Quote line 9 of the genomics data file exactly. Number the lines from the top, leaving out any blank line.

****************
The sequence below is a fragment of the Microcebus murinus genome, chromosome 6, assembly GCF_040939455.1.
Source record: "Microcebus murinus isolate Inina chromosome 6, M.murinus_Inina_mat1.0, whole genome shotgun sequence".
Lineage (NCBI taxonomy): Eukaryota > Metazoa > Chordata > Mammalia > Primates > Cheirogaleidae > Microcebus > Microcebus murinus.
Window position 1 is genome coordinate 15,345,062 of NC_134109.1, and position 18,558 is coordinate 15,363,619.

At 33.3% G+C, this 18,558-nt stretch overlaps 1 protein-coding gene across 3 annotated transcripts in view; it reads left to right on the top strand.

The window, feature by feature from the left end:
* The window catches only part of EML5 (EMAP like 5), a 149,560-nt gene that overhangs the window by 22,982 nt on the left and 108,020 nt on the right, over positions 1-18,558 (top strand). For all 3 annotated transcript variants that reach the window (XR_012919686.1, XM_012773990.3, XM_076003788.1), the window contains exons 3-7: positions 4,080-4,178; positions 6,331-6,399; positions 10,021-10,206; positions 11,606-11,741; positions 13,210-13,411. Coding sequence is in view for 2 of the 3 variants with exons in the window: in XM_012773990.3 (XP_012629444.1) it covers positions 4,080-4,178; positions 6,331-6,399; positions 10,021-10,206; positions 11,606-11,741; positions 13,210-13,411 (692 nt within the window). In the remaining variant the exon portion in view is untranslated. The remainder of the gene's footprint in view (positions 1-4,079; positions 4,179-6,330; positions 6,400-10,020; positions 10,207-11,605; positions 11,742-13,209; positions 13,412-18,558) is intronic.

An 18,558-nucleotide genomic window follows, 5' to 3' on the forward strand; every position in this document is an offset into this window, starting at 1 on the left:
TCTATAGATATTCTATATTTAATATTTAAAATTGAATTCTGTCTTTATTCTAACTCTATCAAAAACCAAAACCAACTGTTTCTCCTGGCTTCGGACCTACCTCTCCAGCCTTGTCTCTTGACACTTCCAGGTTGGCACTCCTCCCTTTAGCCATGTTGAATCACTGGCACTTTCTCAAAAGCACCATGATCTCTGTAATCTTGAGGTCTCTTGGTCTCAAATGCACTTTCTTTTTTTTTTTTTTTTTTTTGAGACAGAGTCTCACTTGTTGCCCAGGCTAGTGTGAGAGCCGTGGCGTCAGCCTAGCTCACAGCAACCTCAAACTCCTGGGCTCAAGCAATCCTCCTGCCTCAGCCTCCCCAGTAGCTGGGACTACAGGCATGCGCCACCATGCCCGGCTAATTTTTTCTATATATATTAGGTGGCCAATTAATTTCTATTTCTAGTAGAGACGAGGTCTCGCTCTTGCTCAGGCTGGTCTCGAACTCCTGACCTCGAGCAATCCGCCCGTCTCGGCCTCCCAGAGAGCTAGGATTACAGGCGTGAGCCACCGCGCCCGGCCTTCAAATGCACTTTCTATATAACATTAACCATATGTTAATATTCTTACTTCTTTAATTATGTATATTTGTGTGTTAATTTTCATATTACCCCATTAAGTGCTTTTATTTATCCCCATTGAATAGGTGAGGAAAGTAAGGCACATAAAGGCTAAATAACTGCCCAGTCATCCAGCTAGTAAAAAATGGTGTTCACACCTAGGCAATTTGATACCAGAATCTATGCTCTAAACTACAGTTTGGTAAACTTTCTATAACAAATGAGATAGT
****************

TCTATAGATATTCTATATTTAATATTTAAAATTGAATTCTGTCTTTATTCTAACTCTATCAAAAACCAAAACCAACTGTTTCTCCTGGCTTCGGACCTACCTCTCCAGCCTTGTCTCTTGACACTTCCAGGTTGGCACTCCTCCCTTTAGCCATGTTGAATCACTGGCACTTTCTCAAAAGCACCATGATCTCTGTAATCTTGAGGTCTCTTGGTCTCAAATGCACTTTCTTTTTTTTTTTTTTTTTTTTGAGACAGAGTCTCACTTGTTGCCCAGGCTAGTGTGAGAGCCGTGGCGTCAGCCTAGCTCACAGCAACCTCAAACTCCTGGGCTCAAGCAATCCTCCTGCCTCAGCCTCCCCAGTAGCTGGGACTACAGGCATGCGCCACCATGCCCGGCTAATTTTTTCTATATATATTAGGTGGCCAATTAATTTCTATTTCTAGTAGAGACGAGGTCTCGCTCTTGCTCAGGCTGGTCTCGAACTCCTGACCTCGAGCAATCCGCCCGTCTCGGCCTCCCAGAGAGCTAGGATTACAGGCGTGAGCCACCGCGCCCGGCCTTCAAATGCACTTTCTATATAACATTAACCATATGTTAATATTCTTACTTCTTTAATTATGTATATTTGTGTGTTAATTTTCATATTACCCCATTAAGTGCTTTTATTTATCCCCATTGAATAGGTGAGGAAAGTAAGGCACATAAAGGCTAAATAACTGCCCAGTCATCCAGCTAGTAAAAAATGGTGTTCACACCTAGGCAATTTGATACCAGAATCTATGCTCTAAACTACAGTTTGGTAAACTTTCTATAACAAATGAGATAGT